Here’s what Mark Twain had to say about European masonry heaters, like ours, in the 19th century.
“Take the German stove, for instance – where can you find it outside of German countries? I am sure I have never seen it where German was not the language of the region. Yet it is by long odds the best stove and the most convenient and economical that has yet been invented.
To the uninstructed stranger it promises nothing; but he will soon find that it is a masterly performer, for all that. It has a little bit of a door which you couldn’t get your head in – a door which seems foolishly out of proportion to the rest of the edifice; yet the door is right, for it is not necessary that bulky fuel shall enter it. Small-sized fuel is used, and marvelously little of that. The door opens into a tiny cavern which would not hold more fuel than a baby could fetch in its arms. The process of firing is quick and simple. At half past seven on a cold morning the servant brings a small basketful of slender pine sticks – say a modified armful – and puts half of these in, lights them with a match, and closes the door. They burn out in ten or twelve minutes. He then puts in the rest and locks the door, and carries off the key. The work is done. He will not come again until next morning.
All day long and until past midnight all parts of the room will be delightfully warm and comfortable, and there will be no headaches and no sense of closeness or oppression. In an American room, whether heated by steam, hot water, or open fires, the neighborhood of the register or the fireplace is warmest – the heat is not equally diffused throughout the room; but in a German room one is comfortable in one part of it as in another. Nothing is gained or lost by being near the stove. Its surface is not hot; you can put your hand on it anywhere and not get burnt.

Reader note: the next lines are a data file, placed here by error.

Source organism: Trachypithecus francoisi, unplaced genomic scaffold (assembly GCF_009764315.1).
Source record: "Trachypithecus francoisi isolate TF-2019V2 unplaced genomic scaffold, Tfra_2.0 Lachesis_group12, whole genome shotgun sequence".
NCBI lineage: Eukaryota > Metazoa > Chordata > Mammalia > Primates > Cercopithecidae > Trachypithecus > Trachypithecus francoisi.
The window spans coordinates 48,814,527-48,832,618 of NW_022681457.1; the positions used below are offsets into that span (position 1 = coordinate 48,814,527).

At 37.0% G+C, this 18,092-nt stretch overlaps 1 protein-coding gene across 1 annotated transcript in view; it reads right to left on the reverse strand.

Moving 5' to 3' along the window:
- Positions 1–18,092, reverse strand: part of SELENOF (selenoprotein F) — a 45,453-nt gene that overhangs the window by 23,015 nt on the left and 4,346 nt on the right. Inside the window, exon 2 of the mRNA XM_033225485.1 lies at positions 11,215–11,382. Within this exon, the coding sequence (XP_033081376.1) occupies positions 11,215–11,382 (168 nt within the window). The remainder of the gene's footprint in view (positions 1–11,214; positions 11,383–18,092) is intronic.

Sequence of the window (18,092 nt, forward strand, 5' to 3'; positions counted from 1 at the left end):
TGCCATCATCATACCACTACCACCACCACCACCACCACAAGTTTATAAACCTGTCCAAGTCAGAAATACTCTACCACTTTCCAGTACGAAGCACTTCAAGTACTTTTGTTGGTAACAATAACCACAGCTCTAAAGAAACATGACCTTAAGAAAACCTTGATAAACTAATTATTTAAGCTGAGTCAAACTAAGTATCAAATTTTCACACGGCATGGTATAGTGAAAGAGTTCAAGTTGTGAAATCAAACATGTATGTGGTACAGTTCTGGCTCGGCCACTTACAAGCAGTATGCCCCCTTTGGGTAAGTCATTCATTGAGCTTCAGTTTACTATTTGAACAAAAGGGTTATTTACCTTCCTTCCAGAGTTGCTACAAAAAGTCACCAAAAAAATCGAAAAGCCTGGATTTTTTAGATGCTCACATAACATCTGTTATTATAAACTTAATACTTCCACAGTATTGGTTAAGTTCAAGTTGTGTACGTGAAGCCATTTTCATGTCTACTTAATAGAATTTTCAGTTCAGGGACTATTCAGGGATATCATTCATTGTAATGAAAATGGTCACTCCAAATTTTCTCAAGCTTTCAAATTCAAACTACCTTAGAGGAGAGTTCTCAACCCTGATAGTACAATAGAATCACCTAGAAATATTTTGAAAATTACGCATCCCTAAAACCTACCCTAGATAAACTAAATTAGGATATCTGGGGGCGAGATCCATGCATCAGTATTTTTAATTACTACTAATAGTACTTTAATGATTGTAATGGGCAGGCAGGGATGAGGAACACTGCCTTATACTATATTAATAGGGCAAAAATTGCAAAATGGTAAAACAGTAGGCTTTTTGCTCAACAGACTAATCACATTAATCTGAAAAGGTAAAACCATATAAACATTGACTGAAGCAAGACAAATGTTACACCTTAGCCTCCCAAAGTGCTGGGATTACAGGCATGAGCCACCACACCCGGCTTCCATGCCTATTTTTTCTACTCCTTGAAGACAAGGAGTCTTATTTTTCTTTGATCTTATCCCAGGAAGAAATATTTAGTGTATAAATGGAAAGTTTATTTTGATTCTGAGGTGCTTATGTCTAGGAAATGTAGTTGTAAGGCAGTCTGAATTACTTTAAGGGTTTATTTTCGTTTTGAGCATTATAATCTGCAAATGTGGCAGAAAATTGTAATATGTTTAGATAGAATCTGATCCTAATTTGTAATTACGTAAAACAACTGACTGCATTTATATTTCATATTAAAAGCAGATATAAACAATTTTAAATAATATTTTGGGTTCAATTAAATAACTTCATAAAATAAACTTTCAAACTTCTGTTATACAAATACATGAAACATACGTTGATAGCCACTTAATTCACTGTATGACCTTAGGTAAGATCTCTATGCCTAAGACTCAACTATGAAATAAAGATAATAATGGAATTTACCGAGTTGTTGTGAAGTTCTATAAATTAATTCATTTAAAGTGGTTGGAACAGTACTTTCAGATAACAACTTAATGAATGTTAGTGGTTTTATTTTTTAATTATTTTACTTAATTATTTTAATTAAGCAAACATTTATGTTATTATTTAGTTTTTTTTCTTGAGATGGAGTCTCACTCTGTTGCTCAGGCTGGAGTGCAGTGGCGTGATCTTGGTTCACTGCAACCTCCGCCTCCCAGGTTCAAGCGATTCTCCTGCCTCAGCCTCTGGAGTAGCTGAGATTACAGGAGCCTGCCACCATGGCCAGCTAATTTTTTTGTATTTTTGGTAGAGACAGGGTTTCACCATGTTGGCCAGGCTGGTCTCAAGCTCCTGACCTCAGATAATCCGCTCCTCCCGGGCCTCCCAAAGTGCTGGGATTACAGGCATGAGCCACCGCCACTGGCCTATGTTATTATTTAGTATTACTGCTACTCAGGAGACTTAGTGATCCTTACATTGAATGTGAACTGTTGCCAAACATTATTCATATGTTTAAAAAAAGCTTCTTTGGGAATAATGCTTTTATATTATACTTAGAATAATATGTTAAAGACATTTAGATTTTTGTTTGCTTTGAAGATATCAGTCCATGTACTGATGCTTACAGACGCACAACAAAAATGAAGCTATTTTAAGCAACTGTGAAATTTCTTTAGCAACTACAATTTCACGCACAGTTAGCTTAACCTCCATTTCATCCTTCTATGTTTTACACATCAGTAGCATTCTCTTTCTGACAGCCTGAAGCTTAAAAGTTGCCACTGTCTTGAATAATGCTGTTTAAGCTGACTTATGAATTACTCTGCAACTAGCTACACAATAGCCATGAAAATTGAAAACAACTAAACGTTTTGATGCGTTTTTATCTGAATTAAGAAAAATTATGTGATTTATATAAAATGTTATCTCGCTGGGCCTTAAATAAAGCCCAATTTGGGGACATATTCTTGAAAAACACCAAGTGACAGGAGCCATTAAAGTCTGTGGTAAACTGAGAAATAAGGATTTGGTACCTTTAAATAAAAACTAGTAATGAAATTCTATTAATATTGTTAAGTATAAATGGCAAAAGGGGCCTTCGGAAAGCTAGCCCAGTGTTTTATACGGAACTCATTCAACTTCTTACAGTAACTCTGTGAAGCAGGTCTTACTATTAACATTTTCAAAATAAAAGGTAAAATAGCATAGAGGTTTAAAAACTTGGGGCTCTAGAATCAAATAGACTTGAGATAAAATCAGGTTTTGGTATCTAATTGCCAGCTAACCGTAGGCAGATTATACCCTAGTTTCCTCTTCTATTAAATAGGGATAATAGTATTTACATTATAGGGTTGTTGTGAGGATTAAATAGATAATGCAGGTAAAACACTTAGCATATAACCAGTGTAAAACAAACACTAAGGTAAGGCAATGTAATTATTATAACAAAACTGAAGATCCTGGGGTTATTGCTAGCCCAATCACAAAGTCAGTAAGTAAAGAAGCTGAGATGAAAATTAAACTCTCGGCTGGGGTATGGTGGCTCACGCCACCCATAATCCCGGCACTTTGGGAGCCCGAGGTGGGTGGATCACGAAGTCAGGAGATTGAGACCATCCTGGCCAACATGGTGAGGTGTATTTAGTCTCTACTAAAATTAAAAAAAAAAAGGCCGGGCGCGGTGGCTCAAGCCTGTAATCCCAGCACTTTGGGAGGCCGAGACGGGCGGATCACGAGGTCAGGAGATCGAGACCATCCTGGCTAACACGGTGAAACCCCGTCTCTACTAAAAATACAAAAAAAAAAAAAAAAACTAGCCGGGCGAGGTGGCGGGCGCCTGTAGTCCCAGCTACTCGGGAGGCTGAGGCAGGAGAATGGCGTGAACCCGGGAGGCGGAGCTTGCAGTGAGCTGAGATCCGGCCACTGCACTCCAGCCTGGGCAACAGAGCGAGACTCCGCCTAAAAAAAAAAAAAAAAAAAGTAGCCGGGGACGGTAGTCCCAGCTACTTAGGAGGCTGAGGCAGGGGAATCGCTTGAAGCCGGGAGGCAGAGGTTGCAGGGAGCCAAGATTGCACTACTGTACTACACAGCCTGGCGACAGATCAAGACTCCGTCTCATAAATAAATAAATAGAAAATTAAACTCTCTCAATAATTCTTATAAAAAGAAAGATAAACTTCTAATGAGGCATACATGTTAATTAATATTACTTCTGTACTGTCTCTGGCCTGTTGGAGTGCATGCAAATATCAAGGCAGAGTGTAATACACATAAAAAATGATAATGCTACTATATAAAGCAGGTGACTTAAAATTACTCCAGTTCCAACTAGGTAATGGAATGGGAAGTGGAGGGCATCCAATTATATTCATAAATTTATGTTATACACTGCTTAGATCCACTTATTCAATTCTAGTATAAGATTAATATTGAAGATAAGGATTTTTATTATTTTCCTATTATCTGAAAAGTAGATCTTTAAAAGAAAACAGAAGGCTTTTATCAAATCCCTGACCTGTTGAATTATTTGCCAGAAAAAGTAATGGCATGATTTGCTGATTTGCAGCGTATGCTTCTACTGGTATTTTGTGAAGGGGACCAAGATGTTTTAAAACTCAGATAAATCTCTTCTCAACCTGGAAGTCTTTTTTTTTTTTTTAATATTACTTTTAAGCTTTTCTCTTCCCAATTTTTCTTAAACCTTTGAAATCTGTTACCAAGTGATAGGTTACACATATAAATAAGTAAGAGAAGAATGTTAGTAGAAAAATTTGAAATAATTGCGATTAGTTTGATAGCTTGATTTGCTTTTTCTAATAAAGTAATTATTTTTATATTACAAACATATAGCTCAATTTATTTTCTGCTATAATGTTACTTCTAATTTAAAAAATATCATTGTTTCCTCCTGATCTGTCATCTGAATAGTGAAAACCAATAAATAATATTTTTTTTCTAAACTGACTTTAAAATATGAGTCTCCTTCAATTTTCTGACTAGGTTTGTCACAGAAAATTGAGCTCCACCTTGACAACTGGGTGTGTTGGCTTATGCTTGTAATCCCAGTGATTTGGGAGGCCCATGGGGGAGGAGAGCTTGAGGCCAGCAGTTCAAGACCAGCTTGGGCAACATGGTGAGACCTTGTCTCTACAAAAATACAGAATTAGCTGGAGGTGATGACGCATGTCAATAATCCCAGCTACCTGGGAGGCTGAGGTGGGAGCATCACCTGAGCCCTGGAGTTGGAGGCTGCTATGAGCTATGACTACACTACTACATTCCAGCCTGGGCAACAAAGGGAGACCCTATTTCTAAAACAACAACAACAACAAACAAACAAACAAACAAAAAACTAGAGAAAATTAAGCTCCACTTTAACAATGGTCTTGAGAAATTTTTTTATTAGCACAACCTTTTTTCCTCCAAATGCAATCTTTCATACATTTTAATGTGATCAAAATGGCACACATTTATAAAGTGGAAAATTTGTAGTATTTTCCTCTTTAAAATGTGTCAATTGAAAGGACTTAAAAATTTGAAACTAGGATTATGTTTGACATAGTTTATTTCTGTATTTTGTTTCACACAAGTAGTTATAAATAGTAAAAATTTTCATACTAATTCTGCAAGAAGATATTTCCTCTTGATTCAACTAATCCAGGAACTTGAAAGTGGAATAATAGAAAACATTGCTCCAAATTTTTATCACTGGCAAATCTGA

Consider these things. One firing is enough for the day; the cost is next to nothing; the heat produced is the same all day, instead of too hot and too cold by turns; one may absorb himself in his business in peace; he does not need to feel any anxieties of solicitudes about the fire; his whole day is a realized dream of bodily comfort.
America could adopt this stove, but does America do it? The American wood stove, of whatsoever breed, it is a terror. There can be no tranquility of mind where it is. It requires more attention than a baby. It has to be fed every little while, it has to be watched all the time; and for all reward you are roasted half your time and frozen the other half. It warms no part of the room but its own part; it breeds headaches and suffocation, and makes one’s skin feel dry and feverish; and when your wood bill comes in you think you have been supporting a volcano. We have in America many and many a breed of coal stoves, also – fiendish things, everyone of them. The base burners are heady and require but little attention; but none of them, of whatsoever kind, distributes its heat uniformly through the room, or keeps it at an unvarying temperature, or fails to take the life out of the atmosphere and leave it stuffy and smothery and stupefying….”
— From Europe and Elsewhere